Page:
Deaths from overdose, around 35 to 40 per year, are closer to pre-epidemic numbers than they have been in several years. But part of that is due to higher rates of methamphetamine use, an equally dangerous drug that affects the whole community, but that doesn't have the same risk for acute overdose deaths as opioids. Yazel said that doesn't mean the crisis is over, it just means the situation is changing, and he said the community needs to be prepared.
“We want to prepare for the worst,” he said. “And if it can happen to a town of their size, those numbers could reach locally. So we want to model ourselves after them.”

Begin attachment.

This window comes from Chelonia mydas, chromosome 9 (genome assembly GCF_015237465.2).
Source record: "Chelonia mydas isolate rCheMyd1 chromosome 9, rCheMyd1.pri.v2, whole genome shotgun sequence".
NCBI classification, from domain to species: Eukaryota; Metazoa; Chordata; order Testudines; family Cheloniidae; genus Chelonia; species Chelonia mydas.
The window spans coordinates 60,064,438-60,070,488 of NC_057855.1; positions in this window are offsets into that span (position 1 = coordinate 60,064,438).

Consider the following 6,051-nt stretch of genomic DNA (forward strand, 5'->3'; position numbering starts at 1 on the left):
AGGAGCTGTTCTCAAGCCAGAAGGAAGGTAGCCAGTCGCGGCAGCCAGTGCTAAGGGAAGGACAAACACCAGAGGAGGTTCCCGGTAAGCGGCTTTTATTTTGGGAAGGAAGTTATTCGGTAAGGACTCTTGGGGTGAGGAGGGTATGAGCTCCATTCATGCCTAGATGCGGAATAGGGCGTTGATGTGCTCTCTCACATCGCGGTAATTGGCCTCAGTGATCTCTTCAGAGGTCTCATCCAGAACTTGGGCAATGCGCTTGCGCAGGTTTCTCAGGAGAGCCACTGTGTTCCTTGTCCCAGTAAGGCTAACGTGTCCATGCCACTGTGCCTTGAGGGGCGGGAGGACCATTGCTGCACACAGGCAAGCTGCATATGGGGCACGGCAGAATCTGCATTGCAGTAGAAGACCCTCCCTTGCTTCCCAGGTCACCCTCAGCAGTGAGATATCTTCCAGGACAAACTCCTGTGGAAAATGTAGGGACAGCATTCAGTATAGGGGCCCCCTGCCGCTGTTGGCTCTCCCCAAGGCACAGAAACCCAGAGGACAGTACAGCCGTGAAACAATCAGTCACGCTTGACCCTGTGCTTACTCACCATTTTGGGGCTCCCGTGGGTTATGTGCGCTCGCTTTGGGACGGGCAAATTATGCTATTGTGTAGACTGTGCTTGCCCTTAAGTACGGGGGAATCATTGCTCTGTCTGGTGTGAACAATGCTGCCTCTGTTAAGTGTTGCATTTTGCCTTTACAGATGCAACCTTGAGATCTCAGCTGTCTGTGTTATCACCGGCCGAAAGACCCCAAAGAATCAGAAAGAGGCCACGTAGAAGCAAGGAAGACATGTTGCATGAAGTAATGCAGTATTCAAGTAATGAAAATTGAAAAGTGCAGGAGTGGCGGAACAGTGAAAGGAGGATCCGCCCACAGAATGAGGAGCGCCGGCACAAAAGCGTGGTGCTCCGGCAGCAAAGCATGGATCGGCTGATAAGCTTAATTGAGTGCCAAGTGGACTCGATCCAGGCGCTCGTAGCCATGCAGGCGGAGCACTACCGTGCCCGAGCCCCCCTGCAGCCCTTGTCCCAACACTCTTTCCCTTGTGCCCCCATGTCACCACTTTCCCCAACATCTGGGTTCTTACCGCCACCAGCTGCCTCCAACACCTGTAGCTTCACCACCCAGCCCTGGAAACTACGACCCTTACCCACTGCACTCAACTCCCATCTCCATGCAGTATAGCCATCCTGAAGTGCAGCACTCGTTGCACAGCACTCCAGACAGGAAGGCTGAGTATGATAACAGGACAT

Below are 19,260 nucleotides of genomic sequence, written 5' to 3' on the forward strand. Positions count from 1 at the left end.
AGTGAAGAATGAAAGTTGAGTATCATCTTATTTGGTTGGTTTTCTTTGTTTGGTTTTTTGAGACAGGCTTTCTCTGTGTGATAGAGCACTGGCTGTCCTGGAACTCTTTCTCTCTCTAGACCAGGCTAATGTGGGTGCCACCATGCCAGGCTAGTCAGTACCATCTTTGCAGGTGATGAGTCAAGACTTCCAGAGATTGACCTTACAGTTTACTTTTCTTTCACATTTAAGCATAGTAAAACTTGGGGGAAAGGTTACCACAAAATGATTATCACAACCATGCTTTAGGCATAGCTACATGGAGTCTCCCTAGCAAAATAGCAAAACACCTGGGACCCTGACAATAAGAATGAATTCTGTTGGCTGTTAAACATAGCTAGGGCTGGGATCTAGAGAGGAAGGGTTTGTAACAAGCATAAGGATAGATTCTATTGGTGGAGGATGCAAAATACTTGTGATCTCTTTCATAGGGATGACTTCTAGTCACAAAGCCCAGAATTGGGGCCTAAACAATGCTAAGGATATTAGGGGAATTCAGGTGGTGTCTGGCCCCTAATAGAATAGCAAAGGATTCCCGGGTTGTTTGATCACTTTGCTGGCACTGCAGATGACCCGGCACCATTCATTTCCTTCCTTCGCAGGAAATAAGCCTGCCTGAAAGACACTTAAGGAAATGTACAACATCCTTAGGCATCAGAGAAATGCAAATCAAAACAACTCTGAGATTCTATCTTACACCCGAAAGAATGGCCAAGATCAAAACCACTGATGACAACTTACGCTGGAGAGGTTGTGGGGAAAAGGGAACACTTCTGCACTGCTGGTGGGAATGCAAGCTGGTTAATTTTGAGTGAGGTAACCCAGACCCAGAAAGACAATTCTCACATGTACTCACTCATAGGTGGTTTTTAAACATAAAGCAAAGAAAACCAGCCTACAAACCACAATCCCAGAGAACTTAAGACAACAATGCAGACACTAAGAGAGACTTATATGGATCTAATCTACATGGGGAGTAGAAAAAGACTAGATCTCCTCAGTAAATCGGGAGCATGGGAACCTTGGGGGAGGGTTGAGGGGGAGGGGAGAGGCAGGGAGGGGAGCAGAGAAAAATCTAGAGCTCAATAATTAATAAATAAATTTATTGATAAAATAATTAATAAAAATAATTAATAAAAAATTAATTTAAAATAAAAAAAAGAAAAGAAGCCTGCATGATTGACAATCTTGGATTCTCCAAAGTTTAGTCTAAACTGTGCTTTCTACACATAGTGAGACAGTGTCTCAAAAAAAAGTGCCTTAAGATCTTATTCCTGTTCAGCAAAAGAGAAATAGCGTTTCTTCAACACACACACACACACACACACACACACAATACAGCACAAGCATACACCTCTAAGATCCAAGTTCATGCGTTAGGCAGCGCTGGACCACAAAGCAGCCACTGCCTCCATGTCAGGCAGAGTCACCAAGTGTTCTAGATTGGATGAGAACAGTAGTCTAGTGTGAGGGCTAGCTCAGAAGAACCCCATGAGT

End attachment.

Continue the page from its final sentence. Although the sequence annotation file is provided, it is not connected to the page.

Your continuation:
Jacobs said that the group is still digesting the information gleaned from their new partners in Huntington, and through upcoming meetings, Clark County CARES group members will be comparing notes, looking at what might work best for this area.
But before they can dig in deep, Jacobs said there needs to be a desire and a commitment from all the players — law enforcement, health and government leaders, social service providers and residents of the community.
First, they will likely meet with top city and town administrators in the area, to “take the temperature of the room,” he said, and see who would be on board with sharing some of their resources to help mimic the plans Huntington has in place.
While he doesn't expect big changes overnight, he's hopeful for the long run.
“I think we can get everybody working together,” he said.